Alright, I'll admit it, this is a massive cheat on my behalf as Round4Round Boxing hasn't even been released yet. All we've got are screenshots of what we can expect, but if the developers come through on what is already on offer, then Round4Round Boxing is going to be the most excellent boxing game of all time. It already has a massive roster of real-life boxers involved, and it promises to deliver an online gaming experience unlike anything fighting fans have ever experienced before. So keep everything crossed folks and hope beyond hope that they don't drop the ball on this.

Rocky

Rocky

The movie that launched Sylvester Stallone's career, and no I don't count The Italian Stallion as a film, the Rocky series was turned into two relatively successful games during the 2000s. The first one was titled Rocky, and the sequel was called Rocky Legends, and though they've both aged, as have many games on the older consoles, they still play well enough to at least be worth a moment of your time. In the first game, you can take the role of Rocky in career mode, whereas the sequel allows you to take control of the four the main characters of the series and play through their stories. It's still fun to play, and at the end of the day, sometimes that's all you want from a game.

Victorious Boxers

Victorious Boxers

Part simulation, part arcade brawler, all anime, Victorious Boxers is based on the manga Hajime no Ippo and should thrill both fight fans and Otaku's alike. It's fast-paced and hard-hitting and will challenge you just enough that you find yourself coming back for more, each time you find yourself laying on the canvas starring at the lights. It's spawned numerous sequels as well, so if you haven't had enough of your Japanese boxing fix after you've beaten the first game, then there's plenty of other titles out there to help quench that thirst.

Barry McGuigan World Championship Boxing

Barry McGuigan World Championship Boxing

For those of you that don't know, at one point during the 80s Barry McGuigan was the best thing since sliced bread. He held multiple belts in the Featherweight Division and when he finally retired he'd amassed a record of 35 fights, 32 wins, 28 by K.O, and only three losses. He was, to coin a phrase, the dog's bollocks. He also lent his name to Barry McGuigan World Championship Boxing, a 1985 release for the ZX Spectrum and other home computers. It was my first introduction to the sweet science, yes I am that old, and even though I never really got good at the game, it started my life long love affair with the sport.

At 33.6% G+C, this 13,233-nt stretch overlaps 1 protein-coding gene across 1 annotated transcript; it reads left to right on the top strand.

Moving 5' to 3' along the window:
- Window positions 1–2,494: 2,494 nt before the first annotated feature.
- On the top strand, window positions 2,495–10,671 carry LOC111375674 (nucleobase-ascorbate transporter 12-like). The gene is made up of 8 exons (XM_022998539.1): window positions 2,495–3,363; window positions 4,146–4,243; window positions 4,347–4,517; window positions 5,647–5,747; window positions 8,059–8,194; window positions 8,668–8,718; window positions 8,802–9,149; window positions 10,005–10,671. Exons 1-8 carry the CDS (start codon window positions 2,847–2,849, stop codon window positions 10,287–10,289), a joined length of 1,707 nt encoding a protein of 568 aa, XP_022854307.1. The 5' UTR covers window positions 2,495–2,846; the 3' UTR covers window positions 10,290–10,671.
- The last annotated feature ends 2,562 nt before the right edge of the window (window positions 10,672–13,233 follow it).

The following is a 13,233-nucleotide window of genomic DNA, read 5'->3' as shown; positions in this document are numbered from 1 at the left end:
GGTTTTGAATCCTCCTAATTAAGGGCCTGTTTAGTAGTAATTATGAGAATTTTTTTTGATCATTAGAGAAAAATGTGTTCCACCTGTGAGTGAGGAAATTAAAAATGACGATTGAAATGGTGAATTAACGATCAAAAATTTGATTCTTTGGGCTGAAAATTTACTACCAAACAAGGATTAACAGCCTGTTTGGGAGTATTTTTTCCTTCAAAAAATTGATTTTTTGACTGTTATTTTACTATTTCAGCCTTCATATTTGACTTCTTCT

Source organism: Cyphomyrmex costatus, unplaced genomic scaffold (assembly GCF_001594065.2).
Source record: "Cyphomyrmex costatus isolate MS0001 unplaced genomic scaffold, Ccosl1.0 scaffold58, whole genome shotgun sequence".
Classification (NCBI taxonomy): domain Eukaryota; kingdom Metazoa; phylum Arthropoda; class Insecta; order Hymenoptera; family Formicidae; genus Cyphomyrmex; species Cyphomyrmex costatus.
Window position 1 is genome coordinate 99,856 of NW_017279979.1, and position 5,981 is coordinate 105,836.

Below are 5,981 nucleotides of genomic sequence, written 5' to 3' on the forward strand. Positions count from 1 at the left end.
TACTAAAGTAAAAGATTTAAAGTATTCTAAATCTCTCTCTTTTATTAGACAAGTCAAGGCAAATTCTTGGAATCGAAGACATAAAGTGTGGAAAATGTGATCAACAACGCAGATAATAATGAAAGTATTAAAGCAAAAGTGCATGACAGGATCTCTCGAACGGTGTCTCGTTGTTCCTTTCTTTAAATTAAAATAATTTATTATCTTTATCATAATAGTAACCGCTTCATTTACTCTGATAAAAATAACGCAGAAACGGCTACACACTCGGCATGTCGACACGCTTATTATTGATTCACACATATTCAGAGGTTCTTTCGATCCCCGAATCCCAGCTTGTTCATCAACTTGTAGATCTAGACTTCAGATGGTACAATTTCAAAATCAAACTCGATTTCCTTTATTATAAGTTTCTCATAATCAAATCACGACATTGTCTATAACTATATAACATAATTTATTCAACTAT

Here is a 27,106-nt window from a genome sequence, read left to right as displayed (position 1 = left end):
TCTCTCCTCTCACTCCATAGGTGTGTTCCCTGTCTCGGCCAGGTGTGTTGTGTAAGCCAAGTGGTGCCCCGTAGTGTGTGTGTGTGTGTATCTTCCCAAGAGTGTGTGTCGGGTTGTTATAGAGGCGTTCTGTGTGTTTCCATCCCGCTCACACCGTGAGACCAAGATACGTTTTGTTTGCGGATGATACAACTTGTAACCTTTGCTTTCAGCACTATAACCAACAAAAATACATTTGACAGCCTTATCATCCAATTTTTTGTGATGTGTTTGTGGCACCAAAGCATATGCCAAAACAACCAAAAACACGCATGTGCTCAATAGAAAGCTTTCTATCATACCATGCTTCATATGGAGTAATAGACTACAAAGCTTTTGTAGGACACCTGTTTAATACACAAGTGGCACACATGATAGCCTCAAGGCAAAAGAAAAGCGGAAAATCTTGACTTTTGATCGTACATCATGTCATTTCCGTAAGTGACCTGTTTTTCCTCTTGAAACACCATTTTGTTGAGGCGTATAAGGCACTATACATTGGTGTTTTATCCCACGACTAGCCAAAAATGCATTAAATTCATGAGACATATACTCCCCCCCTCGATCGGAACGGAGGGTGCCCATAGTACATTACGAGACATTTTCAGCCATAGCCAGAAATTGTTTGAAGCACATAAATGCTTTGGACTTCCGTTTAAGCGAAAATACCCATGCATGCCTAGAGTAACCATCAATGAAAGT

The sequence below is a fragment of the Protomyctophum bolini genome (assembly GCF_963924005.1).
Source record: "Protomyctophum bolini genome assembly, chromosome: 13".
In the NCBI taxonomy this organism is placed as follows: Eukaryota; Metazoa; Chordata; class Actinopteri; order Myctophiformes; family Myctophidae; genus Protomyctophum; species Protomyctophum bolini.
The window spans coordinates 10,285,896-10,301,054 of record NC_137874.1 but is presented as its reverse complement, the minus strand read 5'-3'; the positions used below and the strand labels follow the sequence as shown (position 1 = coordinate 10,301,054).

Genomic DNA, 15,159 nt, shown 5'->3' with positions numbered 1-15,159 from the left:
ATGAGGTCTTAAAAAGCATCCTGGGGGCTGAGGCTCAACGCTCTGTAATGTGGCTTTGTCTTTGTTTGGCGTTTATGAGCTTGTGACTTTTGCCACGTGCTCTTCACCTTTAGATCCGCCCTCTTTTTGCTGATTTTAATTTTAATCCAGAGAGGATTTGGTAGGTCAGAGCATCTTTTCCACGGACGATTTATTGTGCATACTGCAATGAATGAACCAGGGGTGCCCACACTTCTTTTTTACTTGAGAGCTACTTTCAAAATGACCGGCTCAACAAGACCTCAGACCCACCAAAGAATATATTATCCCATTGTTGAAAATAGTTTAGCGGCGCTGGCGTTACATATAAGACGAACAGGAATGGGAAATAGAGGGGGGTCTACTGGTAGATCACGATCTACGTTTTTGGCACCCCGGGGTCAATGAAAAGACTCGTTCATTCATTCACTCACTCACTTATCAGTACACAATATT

World Boxing Manager

World Boxing Manager

World Boxing Manager is the, well, Football Manager of the sport. Your goal as is to scout all the talent that come and train at your gym and in doing so, pick out who you want to mold into World Championship material. When you do, you have to set up training camps, figure out the balance between long term gain and short term victory, and do the best you can to make sure your stable of fighters are going to be the ones who bring glory to you and your house. If you fancy a crack at it, then you can pick it up dirt cheap on Steam.

Fight Night

Fight Night

Well, if this isn't a kick in the happy sacks, then I don't know what is. I loved the Fight Night series as it had everything I was looking for from a boxing game, it played brilliantly and made you feel as if you were in the ring, throwing punches with the best and as each game was released the improvements made it a must-buy. The pinnacle was Fight Night Champion, a game that came with a story mode that E.A would use in the likes of the FIFA franchise, and even though the last boss was a douche to beat, when you did you felt immense satisfaction. The career mode was great as well, even if it felt a little barren at times, and I threw countless hours into taking created boxers to the top of every division available. It's also the game that made me drop a personal blanket ban on anything E.A related. Why? I hear you ask. Quite simply. I pre-ordered the game, it arrived, and I found that I'd have to cough up nearly as much for legends that were locked behind a paywall as I had for my copy. That's right folks; Fight Night Champion was where E.A's love of micro-transactions all began.